What is Kimura disease?
Kimura disease (KD) is a rare, chronic, inflammatory disorder.
It is characterised by subdermal lymphoid masses that are typically found in the head and neck region and/or cervical lymphadenopathy.
Who gets Kimura disease?
Kimura disease primarily occurs in young males of East Asian heritage. However, there have been case reports of Kimura disease in people from other ethnic backgrounds (eg, Hispanic, Middle Eastern, African) and other age groups (eg, young children).
The peak age of incidence is thought to be in the second and third decade of life.
What causes Kimura disease?
The exact cause of Kimura disease is not known. Potential causes that have been proposed include infection, trauma, autoimmune processes, and allergic reactions.
What are the clinical features of Kimura disease?
Kimura disease presents as painless nodules in subcutaneous tissue, typically in the head and neck region, which normally have a diameter from 1–7 centimetres. Associated regional lymphadenopathy is common.
Other sites that may be involved include the oral cavity, orbit, nasal sinuses, the parotid gland, the axilla, and the groin. Atypical presentations include eczema, generalised pruritus, and prurigo nodularis. Patients do not usually present with systemic symptoms.
What are the complications of Kimura disease?
- Nephrotic syndrome
How is Kimura disease diagnosed?
In conjunction with a clinical history and examination, a biopsy of the subcutaneous masses and/or enlarged lymph nodes can help with the diagnosis of Kimura disease.
Histopathological components of Kimura disease include:
- Inflammatory infiltrate rich in eosinophils
- Reactive follicular hyperplasia
- Arborising vascular proliferation.
Blood tests typically show eosinophilia and raised serum immunoglobulin E (IgE) levels. Other laboratory findings can include raised serum creatinine and albuminuria in the context of renal impairment and nephrotic syndrome.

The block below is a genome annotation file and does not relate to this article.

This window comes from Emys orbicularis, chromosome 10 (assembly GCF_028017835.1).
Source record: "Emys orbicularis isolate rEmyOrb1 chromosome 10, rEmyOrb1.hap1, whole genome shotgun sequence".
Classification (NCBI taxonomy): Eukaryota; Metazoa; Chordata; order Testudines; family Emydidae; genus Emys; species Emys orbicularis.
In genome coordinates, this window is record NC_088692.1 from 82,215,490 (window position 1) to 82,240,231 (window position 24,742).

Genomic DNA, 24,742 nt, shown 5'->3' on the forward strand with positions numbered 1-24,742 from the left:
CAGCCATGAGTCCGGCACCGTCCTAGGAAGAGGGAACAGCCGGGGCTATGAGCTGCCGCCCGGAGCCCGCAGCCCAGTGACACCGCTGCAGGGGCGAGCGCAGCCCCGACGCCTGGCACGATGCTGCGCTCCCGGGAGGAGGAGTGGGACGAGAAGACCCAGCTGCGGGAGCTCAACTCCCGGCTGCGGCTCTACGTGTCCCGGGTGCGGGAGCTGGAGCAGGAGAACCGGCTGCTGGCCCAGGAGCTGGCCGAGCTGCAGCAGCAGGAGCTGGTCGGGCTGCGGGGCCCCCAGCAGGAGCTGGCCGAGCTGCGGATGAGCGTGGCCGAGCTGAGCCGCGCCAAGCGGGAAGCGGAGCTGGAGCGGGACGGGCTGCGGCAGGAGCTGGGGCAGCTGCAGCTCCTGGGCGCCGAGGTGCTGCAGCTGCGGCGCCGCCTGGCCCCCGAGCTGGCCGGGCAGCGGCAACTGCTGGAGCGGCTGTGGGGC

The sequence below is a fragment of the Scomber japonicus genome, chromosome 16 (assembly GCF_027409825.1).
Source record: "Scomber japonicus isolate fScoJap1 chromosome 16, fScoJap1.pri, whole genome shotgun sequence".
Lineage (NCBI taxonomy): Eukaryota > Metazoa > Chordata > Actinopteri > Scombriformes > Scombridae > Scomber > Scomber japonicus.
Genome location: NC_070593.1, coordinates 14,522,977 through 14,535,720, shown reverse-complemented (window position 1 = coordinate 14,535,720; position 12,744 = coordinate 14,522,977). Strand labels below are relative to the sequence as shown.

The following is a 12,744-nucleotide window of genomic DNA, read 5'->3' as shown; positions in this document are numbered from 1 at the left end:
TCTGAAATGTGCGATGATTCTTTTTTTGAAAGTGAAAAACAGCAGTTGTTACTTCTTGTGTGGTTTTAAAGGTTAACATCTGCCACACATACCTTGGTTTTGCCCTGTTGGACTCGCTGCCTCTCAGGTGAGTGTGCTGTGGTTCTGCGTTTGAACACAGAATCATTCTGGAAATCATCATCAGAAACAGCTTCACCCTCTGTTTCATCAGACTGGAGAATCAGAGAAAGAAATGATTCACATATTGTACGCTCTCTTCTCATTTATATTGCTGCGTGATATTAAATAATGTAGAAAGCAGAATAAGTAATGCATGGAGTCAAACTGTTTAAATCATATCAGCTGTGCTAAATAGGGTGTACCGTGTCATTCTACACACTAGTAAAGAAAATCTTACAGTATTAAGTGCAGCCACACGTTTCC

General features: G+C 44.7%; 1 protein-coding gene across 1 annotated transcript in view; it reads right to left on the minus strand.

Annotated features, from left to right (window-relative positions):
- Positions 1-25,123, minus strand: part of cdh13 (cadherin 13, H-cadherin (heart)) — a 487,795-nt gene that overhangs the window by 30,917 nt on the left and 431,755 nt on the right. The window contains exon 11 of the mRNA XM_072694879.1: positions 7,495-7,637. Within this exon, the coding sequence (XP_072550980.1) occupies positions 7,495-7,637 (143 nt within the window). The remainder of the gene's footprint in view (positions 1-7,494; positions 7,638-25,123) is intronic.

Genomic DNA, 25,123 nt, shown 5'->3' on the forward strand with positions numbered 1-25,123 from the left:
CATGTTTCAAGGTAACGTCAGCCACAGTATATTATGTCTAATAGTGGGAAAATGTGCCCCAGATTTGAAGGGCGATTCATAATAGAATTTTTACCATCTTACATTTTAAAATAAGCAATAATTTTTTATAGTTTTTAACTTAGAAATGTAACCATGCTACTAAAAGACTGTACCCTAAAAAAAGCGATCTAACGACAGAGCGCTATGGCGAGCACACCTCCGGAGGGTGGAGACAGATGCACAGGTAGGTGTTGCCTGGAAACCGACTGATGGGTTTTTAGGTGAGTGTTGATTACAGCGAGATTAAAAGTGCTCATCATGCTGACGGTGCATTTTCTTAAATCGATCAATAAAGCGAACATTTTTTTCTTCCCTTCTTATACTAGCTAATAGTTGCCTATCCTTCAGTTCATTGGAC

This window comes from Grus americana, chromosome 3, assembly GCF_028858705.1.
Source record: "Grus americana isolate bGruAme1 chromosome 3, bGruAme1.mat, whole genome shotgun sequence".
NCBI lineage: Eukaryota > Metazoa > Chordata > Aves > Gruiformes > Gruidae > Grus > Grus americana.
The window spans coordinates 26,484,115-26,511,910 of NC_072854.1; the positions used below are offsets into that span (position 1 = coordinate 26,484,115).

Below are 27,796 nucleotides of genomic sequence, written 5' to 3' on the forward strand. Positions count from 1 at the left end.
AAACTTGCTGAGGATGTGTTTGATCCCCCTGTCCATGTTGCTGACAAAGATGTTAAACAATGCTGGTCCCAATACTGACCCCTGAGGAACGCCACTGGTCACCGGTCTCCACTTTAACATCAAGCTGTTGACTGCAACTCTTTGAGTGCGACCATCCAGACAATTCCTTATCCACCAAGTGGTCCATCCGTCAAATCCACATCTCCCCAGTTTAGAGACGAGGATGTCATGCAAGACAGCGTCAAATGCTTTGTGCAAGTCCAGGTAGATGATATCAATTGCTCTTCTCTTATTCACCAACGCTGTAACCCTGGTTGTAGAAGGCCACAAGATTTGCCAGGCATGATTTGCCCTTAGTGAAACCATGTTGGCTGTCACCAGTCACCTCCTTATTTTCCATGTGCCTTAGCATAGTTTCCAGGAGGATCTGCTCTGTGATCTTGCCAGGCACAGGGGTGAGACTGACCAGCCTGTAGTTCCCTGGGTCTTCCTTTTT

Imaging studies are often non-specific but may help assess the extent and progression of Kimura disease, and any lymph node involvement.
What is the differential diagnosis for Kimura disease?
- Angiolymphoid hyperplasia with eosinophilia (ALHE) — key differential (regional lymphadenopathy, eosinophilia, and elevated serum IgE levels are less frequently seen in ALHE); ALHE is a more superficial disease
- Non-Hodgkin lymphoma eg, angioimmunoblastic T-cell lymphoma
- Castleman disease (giant cell or angiofollicular lymph node hyperplasia)
- Hodgkin lymphoma
- Kaposi sarcoma
- Eosinophilic granuloma
- Dermatopathic lymphadenopathy
- Lymphadenopathy of drug reactions
- Parasitic lymphadenitis
- Epithelioid hemangioma
What is the treatment for Kimura disease?
- Surgical excision for localised lesions (preferred initial treatment).
- Radiation therapy.
- Systemic immunosuppressive therapy (eg, corticosteroids, ciclosporin; there have also been case reports of treatment with concurrent leflunomide and steroid therapy).
What is the outcome for Kimura disease?
Recurrence is common regardless of what treatment option is chosen. There have been no reported cases of malignant transformation. Patients who develop renal complications have varied outcomes dependent on the type and severity of nephropathy. Patients should continue to be monitored for recurrence and potential renal involvement.